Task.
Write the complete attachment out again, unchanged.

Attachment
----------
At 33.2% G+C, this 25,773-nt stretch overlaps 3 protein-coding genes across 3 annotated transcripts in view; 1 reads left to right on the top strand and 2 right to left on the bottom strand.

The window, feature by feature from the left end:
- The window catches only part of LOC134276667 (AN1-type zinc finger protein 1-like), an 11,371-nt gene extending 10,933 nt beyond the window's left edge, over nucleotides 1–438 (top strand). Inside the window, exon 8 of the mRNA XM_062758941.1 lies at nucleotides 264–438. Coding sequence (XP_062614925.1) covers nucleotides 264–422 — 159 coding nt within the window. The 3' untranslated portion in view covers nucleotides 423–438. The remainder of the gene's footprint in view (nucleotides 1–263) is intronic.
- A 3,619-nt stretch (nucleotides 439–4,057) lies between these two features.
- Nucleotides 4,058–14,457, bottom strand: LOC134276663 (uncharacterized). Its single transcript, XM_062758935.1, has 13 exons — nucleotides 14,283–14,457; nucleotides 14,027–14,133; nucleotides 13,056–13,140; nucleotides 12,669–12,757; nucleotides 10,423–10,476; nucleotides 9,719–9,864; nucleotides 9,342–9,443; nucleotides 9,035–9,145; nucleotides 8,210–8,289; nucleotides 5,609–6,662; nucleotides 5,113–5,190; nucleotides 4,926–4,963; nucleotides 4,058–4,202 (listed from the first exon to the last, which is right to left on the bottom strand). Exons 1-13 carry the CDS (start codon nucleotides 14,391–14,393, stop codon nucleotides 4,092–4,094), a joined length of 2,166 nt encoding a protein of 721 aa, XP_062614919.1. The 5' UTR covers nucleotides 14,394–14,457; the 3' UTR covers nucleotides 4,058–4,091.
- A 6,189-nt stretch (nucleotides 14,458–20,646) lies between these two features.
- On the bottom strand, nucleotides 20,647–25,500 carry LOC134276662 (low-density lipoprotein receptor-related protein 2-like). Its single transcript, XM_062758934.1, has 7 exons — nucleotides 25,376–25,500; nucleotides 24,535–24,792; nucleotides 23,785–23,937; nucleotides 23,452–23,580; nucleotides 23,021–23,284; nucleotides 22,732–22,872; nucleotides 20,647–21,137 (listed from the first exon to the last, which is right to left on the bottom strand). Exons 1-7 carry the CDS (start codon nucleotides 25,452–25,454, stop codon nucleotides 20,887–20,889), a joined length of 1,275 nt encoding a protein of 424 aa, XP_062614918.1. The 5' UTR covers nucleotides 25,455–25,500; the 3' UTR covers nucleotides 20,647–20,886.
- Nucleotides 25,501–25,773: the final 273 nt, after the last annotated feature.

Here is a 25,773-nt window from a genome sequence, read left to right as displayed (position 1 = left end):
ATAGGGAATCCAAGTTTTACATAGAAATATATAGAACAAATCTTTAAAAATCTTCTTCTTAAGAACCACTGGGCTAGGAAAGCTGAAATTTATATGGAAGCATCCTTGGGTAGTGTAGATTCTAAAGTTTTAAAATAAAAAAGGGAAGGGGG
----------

At 33.2% G+C, this 25,773-nt stretch overlaps 3 protein-coding genes across 3 annotated transcripts in view; 1 reads left to right on the top strand and 2 right to left on the bottom strand.

The window, feature by feature from the left end:
- The window catches only part of LOC134276667 (AN1-type zinc finger protein 1-like), an 11,371-nt gene extending 10,933 nt beyond the window's left edge, over nucleotides 1–438 (top strand). Inside the window, exon 8 of the mRNA XM_062758941.1 lies at nucleotides 264–438. Coding sequence (XP_062614925.1) covers nucleotides 264–422 — 159 coding nt within the window. The 3' untranslated portion in view covers nucleotides 423–438. The remainder of the gene's footprint in view (nucleotides 1–263) is intronic.
- A 3,619-nt stretch (nucleotides 439–4,057) lies between these two features.
- Nucleotides 4,058–14,457, bottom strand: LOC134276663 (uncharacterized). Its single transcript, XM_062758935.1, has 13 exons — nucleotides 14,283–14,457; nucleotides 14,027–14,133; nucleotides 13,056–13,140; nucleotides 12,669–12,757; nucleotides 10,423–10,476; nucleotides 9,719–9,864; nucleotides 9,342–9,443; nucleotides 9,035–9,145; nucleotides 8,210–8,289; nucleotides 5,609–6,662; nucleotides 5,113–5,190; nucleotides 4,926–4,963; nucleotides 4,058–4,202 (listed from the first exon to the last, which is right to left on the bottom strand). Exons 1-13 carry the CDS (start codon nucleotides 14,391–14,393, stop codon nucleotides 4,092–4,094), a joined length of 2,166 nt encoding a protein of 721 aa, XP_062614919.1. The 5' UTR covers nucleotides 14,394–14,457; the 3' UTR covers nucleotides 4,058–4,091.
- A 6,189-nt stretch (nucleotides 14,458–20,646) lies between these two features.
- On the bottom strand, nucleotides 20,647–25,500 carry LOC134276662 (low-density lipoprotein receptor-related protein 2-like). Its single transcript, XM_062758934.1, has 7 exons — nucleotides 25,376–25,500; nucleotides 24,535–24,792; nucleotides 23,785–23,937; nucleotides 23,452–23,580; nucleotides 23,021–23,284; nucleotides 22,732–22,872; nucleotides 20,647–21,137 (listed from the first exon to the last, which is right to left on the bottom strand). Exons 1-7 carry the CDS (start codon nucleotides 25,452–25,454, stop codon nucleotides 20,887–20,889), a joined length of 1,275 nt encoding a protein of 424 aa, XP_062614918.1. The 5' UTR covers nucleotides 25,455–25,500; the 3' UTR covers nucleotides 20,647–20,886.
- Nucleotides 25,501–25,773: the final 273 nt, after the last annotated feature.

Here is a 25,773-nt window from a genome sequence, read left to right as displayed (position 1 = left end):
ATAGGGAATCCAAGTTTTACATAGAAATATATAGAACAAATCTTTAAAAATCTTCTTCTTAAGAACCACTGGGCTAGGAAAGCTGAAATTTATATGGAAGCATCCTTGGGTAGTGTAGATTCTAAAGTTTTAAAATAAAAAAGGGAAGGGGG